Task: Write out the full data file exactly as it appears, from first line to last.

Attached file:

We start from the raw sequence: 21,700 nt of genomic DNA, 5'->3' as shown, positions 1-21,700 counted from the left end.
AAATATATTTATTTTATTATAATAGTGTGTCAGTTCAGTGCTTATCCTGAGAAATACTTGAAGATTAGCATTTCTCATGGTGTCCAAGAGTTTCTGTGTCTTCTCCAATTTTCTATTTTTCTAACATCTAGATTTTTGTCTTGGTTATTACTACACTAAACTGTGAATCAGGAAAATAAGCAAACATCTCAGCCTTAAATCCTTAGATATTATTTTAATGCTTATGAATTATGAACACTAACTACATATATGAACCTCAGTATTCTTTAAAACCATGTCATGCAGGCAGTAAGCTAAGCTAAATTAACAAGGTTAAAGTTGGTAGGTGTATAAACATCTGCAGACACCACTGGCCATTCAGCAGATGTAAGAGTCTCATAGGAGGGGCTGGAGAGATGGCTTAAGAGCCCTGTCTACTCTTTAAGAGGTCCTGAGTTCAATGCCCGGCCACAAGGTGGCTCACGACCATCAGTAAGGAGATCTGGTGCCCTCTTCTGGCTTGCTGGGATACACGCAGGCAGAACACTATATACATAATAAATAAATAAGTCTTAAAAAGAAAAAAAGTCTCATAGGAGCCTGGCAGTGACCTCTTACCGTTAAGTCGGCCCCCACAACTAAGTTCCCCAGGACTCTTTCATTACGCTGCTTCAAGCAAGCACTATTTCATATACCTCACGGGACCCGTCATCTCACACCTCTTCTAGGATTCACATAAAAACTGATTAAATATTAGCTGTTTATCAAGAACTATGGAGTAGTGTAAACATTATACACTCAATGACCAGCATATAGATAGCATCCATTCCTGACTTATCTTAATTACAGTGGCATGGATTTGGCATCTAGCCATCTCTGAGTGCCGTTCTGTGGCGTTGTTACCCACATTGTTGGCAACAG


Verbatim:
We start from the raw sequence: 21,700 nt of genomic DNA, 5'->3' as shown, positions 1-21,700 counted from the left end.
AAATATATTTATTTTATTATAATAGTGTGTCAGTTCAGTGCTTATCCTGAGAAATACTTGAAGATTAGCATTTCTCATGGTGTCCAAGAGTTTCTGTGTCTTCTCCAATTTTCTATTTTTCTAACATCTAGATTTTTGTCTTGGTTATTACTACACTAAACTGTGAATCAGGAAAATAAGCAAACATCTCAGCCTTAAATCCTTAGATATTATTTTAATGCTTATGAATTATGAACACTAACTACATATATGAACCTCAGTATTCTTTAAAACCATGTCATGCAGGCAGTAAGCTAAGCTAAATTAACAAGGTTAAAGTTGGTAGGTGTATAAACATCTGCAGACACCACTGGCCATTCAGCAGATGTAAGAGTCTCATAGGAGGGGCTGGAGAGATGGCTTAAGAGCCCTGTCTACTCTTTAAGAGGTCCTGAGTTCAATGCCCGGCCACAAGGTGGCTCACGACCATCAGTAAGGAGATCTGGTGCCCTCTTCTGGCTTGCTGGGATACACGCAGGCAGAACACTATATACATAATAAATAAATAAGTCTTAAAAAGAAAAAAAGTCTCATAGGAGCCTGGCAGTGACCTCTTACCGTTAAGTCGGCCCCCACAACTAAGTTCCCCAGGACTCTTTCATTACGCTGCTTCAAGCAAGCACTATTTCATATACCTCACGGGACCCGTCATCTCACACCTCTTCTAGGATTCACATAAAAACTGATTAAATATTAGCTGTTTATCAAGAACTATGGAGTAGTGTAAACATTATACACTCAATGACCAGCATATAGATAGCATCCATTCCTGACTTATCTTAATTACAGTGGCATGGATTTGGCATCTAGCCATCTCTGAGTGCCGTTCTGTGGCGTTGTTACCCACATTGTTGGCAACAG